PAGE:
The CAN1 interface uses the following pins: Pin 15 (AC1RX), Pin 14 (AC1TX). Note that these pins are also used by UART3.
The CAN2 interface uses the following pins: Pin 23 (AC2RX), Pin 22 (AC2TX).
The PIC32 microcontroller is designed to allow one of two sets of pins to be used by the CAN controllers to connect to the transceivers. The Max32 board is designed to use the alternate sets of pins.
3.7 Microchip Development Tool Compatibility
In addition to being used with the MPIDE, the Max32 board can be used as a more traditional microcontroller development board using Microchip Development Tools.
Unloaded connector J11 on the left side of the board is used to connect to a licensed Microchip development tool, such as the chipKIT PGM or the PICkit™3. The holes for JP3 are staggered so that a standard 100-mil-spaced 6-pin header can be press fit to the board without the need to solder it in place. Any Microchip development tool that supports the PIC32 microcontroller family, and can be connected via the same 6-pin interface as the PICkit3, can be used. Additional considerations from user danmcb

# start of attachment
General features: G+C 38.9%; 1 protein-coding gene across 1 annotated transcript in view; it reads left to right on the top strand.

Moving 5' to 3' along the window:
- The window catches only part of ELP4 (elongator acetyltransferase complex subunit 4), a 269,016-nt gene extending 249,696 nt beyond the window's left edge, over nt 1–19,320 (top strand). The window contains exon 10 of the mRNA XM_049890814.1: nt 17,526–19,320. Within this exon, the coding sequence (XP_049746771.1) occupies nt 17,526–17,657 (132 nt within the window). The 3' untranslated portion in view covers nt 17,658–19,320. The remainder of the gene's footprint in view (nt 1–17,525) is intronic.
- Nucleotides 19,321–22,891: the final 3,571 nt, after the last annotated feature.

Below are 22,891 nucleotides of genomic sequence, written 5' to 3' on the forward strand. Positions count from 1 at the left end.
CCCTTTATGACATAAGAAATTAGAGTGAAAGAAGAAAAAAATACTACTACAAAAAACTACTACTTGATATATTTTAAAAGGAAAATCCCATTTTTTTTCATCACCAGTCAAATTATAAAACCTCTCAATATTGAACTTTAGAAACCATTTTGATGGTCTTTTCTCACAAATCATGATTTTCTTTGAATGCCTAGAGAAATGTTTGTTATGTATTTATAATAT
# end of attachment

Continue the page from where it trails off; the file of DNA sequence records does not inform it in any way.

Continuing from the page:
Typically, a right-angle male connector is used in J11 so that the programmer can be attached co-planar with the Max32 board. Whichever way the right-angle connector is loaded, be sure to match pin 1 on the programmer's connector with pin 1 (square solder pad) on J11. Connecting the programmer incorrectly may cause damage to the PIC32 microcontroller or programmer. When using the PGM or the PICkit™3, there is a small white arrow indicating pin 1.
If J11 is loaded from the top, the PICkit3 will interfere with the USB connector and the external power connector. A short six-wire cable can be used between the PICkit3 and the Max32. If J11 is loaded from the bottom, the PICkit3 won’t interfere with the USB and external power connectors.
The Digilent PICkit3 Programming Cable Kit includes all necessary connectors and a cable for connecting a PICkit3 to the Max32.